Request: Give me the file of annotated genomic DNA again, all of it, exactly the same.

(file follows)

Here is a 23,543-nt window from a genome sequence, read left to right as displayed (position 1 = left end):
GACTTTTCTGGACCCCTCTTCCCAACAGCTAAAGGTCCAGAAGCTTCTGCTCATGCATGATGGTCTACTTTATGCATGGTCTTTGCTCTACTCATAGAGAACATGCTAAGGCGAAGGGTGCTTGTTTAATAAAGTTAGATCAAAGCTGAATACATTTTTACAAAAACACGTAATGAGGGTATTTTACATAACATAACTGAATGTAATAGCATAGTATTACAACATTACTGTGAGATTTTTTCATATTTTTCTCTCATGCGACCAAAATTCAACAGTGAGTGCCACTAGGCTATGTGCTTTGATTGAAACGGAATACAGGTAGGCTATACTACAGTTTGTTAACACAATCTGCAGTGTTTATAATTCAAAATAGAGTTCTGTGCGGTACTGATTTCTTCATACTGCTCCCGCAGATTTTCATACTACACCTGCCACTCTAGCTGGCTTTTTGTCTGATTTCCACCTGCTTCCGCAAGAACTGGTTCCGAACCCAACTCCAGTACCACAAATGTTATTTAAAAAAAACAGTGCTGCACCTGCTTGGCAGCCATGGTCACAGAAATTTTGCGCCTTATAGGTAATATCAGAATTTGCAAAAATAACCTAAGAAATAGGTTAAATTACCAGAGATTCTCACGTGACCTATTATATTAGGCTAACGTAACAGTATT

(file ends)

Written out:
Here is a 23,543-nt window from a genome sequence, read left to right as displayed (position 1 = left end):
GACTTTTCTGGACCCCTCTTCCCAACAGCTAAAGGTCCAGAAGCTTCTGCTCATGCATGATGGTCTACTTTATGCATGGTCTTTGCTCTACTCATAGAGAACATGCTAAGGCGAAGGGTGCTTGTTTAATAAAGTTAGATCAAAGCTGAATACATTTTTACAAAAACACGTAATGAGGGTATTTTACATAACATAACTGAATGTAATAGCATAGTATTACAACATTACTGTGAGATTTTTTCATATTTTTCTCTCATGCGACCAAAATTCAACAGTGAGTGCCACTAGGCTATGTGCTTTGATTGAAACGGAATACAGGTAGGCTATACTACAGTTTGTTAACACAATCTGCAGTGTTTATAATTCAAAATAGAGTTCTGTGCGGTACTGATTTCTTCATACTGCTCCCGCAGATTTTCATACTACACCTGCCACTCTAGCTGGCTTTTTGTCTGATTTCCACCTGCTTCCGCAAGAACTGGTTCCGAACCCAACTCCAGTACCACAAATGTTATTTAAAAAAAACAGTGCTGCACCTGCTTGGCAGCCATGGTCACAGAAATTTTGCGCCTTATAGGTAATATCAGAATTTGCAAAAATAACCTAAGAAATAGGTTAAATTACCAGAGATTCTCACGTGACCTATTATATTAGGCTAACGTAACAGTATT